Colon cancer cells

Genetic testing for colorectal cancer

25/3/06. By Chrissie Giles. Reviewed by Jules Harvey and Robin Phillips

A variety of tests, both genetic and non-genetic, can be used to predict and diagnose colorectal cancer.

Non-genetic predictive testing

Looking at a patient's family history can help identify people at risk from developing colorectal cancer. Members of families with a history of familial adenomatous polyposis (FAP) or hereditary non-polyposis colorectal cancer (HNPCC) - hereditary colorectal cancer syndromes - can be genetically screened for the relevant mutations (i.e. the ones affecting their family) if they are known (see predictive genetic testing ).

For patients with a 'moderate' family history (i.e. one first-degree relative with colorectal cancer diagnosed before the age of 45), the relative risk of developing colorectal cancer is 1.7 times that in a person without a family history. Colonoscopy (investigation of the colon with a small camera) is an invasive procedure, time consuming and expensive. Although it is recommended for patients with known HNPCC or FAP mutations, patients with a moderate family history are not routinely offered this treatment. Instead, regular faecal occult blood tests (FOBTs) – used to detect blood in the faeces, since colorectal cancers tend to bleed – are recommended, with colonoscopy only if the FOBT is positive. FOBT is quick, simple and effective in catching colorectal cancer early.

At the end of 2004, the then Health Secretary John Reid announced that a nationwide screening programme using FOBT will be introduced in April 2006 for men and women in their 60s. Large-scale pilots involving flexible sigmoidoscopy (FSIG) (examination of the sigmoid colon with a small camera) for people in their 50s were also announced.

However, like all clinical tests, FOBT is not perfect. Because it detects blood in the faeces (stool), non-cancerous conditions like haemorrhoids (piles) and Crohn's disease can cause a false positive result. Diet can also cause a false positive result and so all positive tests require further evaluation by colonoscopy or sigmoidoscopy and barium enema.

Research is underway to see if molecular stool testing - for chemicals released by colorectal cancers - can make the test more specific (fewer false positives, positive result only for colorectal cancer patients) and more sensitive (fewer colorectal cancers missed). Molecular stool tests might also be useful for monitoring colorectal cancer patients in remission for signs of cancer recurrence.

Predictive genetic testing

Genetic tests for familial adenomatous polyposis (FAP) and hereditary non-polyposis colorectal cancer (HNPCC) have been developed. These detect mutations in the APC and MMR genes (MSH2 and MLH1) respectively.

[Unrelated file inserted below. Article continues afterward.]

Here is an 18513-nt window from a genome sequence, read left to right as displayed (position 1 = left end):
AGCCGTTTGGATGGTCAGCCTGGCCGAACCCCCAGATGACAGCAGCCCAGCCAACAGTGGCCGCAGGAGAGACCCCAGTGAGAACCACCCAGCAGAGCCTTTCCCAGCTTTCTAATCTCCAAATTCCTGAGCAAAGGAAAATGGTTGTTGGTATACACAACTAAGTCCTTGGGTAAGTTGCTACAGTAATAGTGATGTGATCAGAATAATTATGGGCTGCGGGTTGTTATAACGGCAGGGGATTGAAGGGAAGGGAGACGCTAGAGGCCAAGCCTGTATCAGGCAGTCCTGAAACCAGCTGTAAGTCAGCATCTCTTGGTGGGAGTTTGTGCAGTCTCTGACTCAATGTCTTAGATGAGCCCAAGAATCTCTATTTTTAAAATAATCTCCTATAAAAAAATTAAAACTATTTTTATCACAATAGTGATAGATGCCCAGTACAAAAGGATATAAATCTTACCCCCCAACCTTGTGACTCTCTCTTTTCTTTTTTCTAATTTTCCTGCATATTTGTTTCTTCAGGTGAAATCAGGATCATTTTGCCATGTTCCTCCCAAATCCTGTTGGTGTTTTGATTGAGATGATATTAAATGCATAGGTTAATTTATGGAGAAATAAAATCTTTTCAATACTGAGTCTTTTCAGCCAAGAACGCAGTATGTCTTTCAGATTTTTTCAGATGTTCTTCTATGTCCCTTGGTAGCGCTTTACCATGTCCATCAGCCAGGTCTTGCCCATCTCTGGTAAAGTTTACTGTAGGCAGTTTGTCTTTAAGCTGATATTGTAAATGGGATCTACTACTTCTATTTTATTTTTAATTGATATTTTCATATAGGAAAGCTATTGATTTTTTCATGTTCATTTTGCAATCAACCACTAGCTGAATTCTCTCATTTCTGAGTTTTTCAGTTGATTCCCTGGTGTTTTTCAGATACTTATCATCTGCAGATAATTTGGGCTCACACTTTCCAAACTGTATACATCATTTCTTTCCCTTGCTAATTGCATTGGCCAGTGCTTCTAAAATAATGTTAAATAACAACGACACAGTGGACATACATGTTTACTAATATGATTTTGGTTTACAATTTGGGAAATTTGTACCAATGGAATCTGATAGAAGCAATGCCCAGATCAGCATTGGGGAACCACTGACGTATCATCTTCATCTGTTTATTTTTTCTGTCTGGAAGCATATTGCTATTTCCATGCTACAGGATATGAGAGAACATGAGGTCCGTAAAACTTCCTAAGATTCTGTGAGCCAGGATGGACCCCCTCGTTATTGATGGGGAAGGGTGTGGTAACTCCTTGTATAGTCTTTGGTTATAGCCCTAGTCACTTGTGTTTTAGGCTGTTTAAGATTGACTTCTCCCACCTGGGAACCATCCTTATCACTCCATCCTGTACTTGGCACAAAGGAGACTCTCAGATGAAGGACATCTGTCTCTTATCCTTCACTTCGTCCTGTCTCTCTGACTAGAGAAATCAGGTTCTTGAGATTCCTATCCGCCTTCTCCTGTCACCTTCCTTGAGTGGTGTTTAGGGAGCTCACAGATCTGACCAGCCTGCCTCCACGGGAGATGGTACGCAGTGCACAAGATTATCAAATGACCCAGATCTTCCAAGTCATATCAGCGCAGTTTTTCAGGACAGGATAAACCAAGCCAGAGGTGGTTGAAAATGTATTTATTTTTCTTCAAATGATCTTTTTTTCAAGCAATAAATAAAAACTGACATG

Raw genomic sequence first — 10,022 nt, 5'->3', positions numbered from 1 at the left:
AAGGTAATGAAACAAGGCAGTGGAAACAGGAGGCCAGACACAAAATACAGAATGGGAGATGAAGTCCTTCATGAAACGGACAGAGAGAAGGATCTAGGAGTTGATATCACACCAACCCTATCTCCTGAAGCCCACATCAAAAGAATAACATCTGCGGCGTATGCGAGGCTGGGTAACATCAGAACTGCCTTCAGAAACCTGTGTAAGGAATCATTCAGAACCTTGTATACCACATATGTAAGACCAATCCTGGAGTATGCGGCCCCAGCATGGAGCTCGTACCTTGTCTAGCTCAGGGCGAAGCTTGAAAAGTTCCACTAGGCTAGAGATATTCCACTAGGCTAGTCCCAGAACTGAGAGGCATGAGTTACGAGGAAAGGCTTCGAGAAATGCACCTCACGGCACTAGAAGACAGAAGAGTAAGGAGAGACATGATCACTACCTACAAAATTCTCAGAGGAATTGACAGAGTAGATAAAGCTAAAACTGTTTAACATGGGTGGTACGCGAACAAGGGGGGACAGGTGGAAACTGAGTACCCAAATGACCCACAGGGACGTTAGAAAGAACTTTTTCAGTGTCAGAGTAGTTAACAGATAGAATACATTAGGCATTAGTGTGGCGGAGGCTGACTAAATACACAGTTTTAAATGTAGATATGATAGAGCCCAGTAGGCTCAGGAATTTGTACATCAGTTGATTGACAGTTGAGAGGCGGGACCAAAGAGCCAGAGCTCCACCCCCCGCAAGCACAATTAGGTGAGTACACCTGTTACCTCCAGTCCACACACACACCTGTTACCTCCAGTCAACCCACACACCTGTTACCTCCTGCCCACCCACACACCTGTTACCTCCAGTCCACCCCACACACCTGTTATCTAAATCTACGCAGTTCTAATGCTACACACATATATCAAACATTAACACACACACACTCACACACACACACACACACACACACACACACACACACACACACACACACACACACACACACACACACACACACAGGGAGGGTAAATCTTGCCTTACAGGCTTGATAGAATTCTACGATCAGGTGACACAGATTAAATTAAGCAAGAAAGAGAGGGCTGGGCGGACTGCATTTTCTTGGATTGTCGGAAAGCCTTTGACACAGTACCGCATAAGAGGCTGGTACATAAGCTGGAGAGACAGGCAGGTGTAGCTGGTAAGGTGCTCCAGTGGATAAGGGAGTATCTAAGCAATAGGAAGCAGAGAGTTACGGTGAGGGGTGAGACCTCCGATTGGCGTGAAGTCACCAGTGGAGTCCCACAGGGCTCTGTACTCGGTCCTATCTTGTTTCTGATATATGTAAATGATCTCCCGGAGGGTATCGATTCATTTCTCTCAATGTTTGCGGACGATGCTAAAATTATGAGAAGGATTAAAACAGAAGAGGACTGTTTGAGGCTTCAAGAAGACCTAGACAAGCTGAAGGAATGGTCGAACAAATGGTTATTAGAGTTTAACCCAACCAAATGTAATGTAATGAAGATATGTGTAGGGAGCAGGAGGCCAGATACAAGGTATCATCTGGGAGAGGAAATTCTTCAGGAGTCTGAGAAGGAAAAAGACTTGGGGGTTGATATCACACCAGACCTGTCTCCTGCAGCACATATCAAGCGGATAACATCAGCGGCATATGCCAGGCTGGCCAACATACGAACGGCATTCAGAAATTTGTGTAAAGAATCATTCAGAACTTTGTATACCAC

In patients with FAP, current tests are able to detect APC mutations in about 85 per cent of cases. The other 15 per cent may have unrecognised mutations or mutations in one or more other genes. more on FAP .

In HNPCC, again, about 85 per cent of mutations are recognised in affected people. To improve the detection, microsatellite instability can be looked for in tumour samples before they are tested for HNPCC mutations. Testing for HNPCC is further complicated due to the fact that there are over 200 different mutations associated with the disease. More on HNPCC and microsatellite instability .

If an individual's genetic tests prove positive, then family members are offered regular colonoscopy.

Diagnostic genetic testing

As well as predicting whether someone has FAP or HNPCC, genetic tests can sometimes help doctors in the diagnosis of sporadic colorectal cancer (e.g. young patients).

Although not routinely tested for in the UK, specific mutations have been shown to relate to the response of the cancer to particular drug treatments and also the prognosis of the tumour. For example, tumours with defective MMR genes often respond to different drug therapies to those without. This raises exciting possibilities for the future.

Genetic screening

Although genetic screening can identify most patients with FAP or HNPCC, over 90 per cent of patients with CRC do not have inherited mutations in any of the known susceptibility genes. As a result, there are no plans for population-wide screening.

In late 2004, the Human Fertilisation and Embryology Authority (HFEA) approved the screening of embryos for FAP. University College London (UCL) has been licensed by the HFEA to perform pre-implantation genetic diagnosis, where the embryos of parents affected by FAP can be tested for specific FAP mutations. Any embryos found to be carrying the FAP mutation are then not re-implanted during the in-vitro fertilisation process. This procedure might prevent some cases of FAP from occurring, but is controversial and has also fuelled the 'designer baby' debate. For more details see HEFA news article .


Cancer Research UK: About Cancer

CancerBACUP: Cancer of the large bowel

Beating Bowel Cancer

Image credit: Annie Cavanagh. Colour-enhanced image of human colon cancer cells in culture.

Share |
Icon representing the Cancer file section.
Wellcome Trust, Gibbs Building, 215 Euston Road, London NW1 2BE, UK T:+44 (0)20 7611 8888